Sanhedrin 46: I'm Not Mad at You
Man finds it difficult to admit wrongdoing. Doing so creates cognitive dissonance. Being that we are basically good people – there are few who do not think such of themselves – our actions are almost always, if not exemplary, at least justifiable. Our Sages well understood this, noting, “When one sins and repeats the sin, it becomes to him like it is permissible” (Kiddushin 40b). Rather than changing our ways, we justify...Continue Reading »
Sanhedrin 45: Take off Your Clothes!
In an amazing teshuva, Rav Yaakov Ettlinger (Binyan Tzion #172-173), basing himself on the story of Tamar and Yehuda, rules that one must give up one’s life rather than embarrass someone in public. Tamar was willing to die rather than embarrass Yehuda for having had an affair with her. What makes this ruling doubly astounding is the fact that Yehuda had committed a great sin and one would have thought that under such circumstances it...Continue Reading »
Sanhedrin 44: I Didn't Do It!
In recent years, as more forensic tools have become available, we have been able to free many people who languished for years in prison before their wrongful conviction was overturned. It is this fear of accidentally putting to death an innocent person that has led some who would otherwise be in favour of capital punishment to oppose it. Executing the wrong person is a mistake that cannot be rectified. The halachic system...Continue Reading »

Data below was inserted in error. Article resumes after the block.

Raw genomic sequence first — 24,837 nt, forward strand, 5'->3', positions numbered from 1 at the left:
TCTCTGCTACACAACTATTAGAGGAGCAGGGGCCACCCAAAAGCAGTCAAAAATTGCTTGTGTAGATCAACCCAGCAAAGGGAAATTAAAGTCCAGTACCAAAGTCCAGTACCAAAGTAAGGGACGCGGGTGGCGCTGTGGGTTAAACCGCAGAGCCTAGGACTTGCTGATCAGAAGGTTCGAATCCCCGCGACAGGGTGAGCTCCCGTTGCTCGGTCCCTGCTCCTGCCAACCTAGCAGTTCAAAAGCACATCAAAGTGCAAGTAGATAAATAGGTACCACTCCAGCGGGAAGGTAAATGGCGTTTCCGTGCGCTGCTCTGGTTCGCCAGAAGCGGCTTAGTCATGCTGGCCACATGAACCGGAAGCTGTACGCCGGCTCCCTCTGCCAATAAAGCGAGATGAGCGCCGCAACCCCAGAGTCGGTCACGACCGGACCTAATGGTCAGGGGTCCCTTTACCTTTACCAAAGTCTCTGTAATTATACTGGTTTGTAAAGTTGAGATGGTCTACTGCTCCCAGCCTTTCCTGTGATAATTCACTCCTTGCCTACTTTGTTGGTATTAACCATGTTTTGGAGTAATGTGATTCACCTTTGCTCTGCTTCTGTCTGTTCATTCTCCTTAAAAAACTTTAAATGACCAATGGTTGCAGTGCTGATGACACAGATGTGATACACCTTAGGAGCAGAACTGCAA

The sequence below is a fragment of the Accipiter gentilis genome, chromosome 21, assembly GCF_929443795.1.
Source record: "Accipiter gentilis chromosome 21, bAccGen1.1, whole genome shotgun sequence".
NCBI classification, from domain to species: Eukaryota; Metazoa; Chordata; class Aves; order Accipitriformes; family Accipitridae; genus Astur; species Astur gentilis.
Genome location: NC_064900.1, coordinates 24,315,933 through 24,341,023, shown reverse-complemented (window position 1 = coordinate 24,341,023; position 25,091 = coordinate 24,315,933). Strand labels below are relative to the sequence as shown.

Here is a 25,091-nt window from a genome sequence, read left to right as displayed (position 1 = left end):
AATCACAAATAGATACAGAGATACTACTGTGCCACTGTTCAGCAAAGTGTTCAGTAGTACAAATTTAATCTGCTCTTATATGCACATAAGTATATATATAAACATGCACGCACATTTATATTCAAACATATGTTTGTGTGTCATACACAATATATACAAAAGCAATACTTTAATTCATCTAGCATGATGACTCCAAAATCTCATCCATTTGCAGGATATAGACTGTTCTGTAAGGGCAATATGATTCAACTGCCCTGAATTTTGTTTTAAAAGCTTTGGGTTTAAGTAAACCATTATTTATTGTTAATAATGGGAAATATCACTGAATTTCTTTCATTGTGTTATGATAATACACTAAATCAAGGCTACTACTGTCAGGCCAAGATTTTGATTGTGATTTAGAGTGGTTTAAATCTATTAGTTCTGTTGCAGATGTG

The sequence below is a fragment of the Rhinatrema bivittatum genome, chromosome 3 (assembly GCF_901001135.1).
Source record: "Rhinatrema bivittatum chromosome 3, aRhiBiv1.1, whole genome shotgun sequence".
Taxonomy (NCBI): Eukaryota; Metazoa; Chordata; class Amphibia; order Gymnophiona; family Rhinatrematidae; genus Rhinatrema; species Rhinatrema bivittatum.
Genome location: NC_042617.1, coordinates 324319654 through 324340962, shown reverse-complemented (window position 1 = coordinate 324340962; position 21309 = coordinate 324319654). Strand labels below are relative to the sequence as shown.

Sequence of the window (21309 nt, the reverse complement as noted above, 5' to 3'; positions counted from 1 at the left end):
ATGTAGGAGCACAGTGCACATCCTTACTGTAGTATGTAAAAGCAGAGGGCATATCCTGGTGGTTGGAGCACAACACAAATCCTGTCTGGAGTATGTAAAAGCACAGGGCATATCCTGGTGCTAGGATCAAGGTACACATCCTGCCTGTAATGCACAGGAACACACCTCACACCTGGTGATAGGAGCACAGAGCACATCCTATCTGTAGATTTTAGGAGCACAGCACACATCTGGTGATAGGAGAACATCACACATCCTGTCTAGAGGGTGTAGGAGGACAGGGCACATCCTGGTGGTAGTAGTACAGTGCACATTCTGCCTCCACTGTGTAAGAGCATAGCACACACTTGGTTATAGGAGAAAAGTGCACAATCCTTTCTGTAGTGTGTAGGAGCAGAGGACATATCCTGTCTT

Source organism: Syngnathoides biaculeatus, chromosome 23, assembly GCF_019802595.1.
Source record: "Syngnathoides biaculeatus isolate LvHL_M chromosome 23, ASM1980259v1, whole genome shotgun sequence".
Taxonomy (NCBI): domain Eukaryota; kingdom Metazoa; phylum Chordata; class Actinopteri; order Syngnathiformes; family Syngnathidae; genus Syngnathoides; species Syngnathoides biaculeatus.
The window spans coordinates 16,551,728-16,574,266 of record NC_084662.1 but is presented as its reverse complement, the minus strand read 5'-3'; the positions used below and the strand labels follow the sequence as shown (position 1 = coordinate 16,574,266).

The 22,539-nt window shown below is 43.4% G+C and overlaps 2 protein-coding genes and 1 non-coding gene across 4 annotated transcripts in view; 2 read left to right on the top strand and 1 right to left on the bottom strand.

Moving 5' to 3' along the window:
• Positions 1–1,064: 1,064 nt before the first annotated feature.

Sanhedrin 43: Confess and Die
The fact that the Bible allows – perhaps at times even encourages – the death penalty for violating its most serious transgressions is based on the belief that death is not the end of a human’s existence. While it may mark one’s physical end and the demise of the body, the soul of all, including the executed, can still live on. Only with this notion can we understand the moments leading up to the execution of one...Continue Reading »
Sanhedrin 40:Where Were You on Monday at 3:00pm?
"They would cross-examine him with seven questions: in which year of the jubilee, in which year of the shmitta cycle, in which month, on what day of the month, on what day of the week, at what time and where? Rabbi Yossi says, on what day, at what time and where?” (Sanhedrin 40a). After reading the riot act (see our last post here) to the witnesses, warning them of the dire consequences of false testimony in...Continue Reading »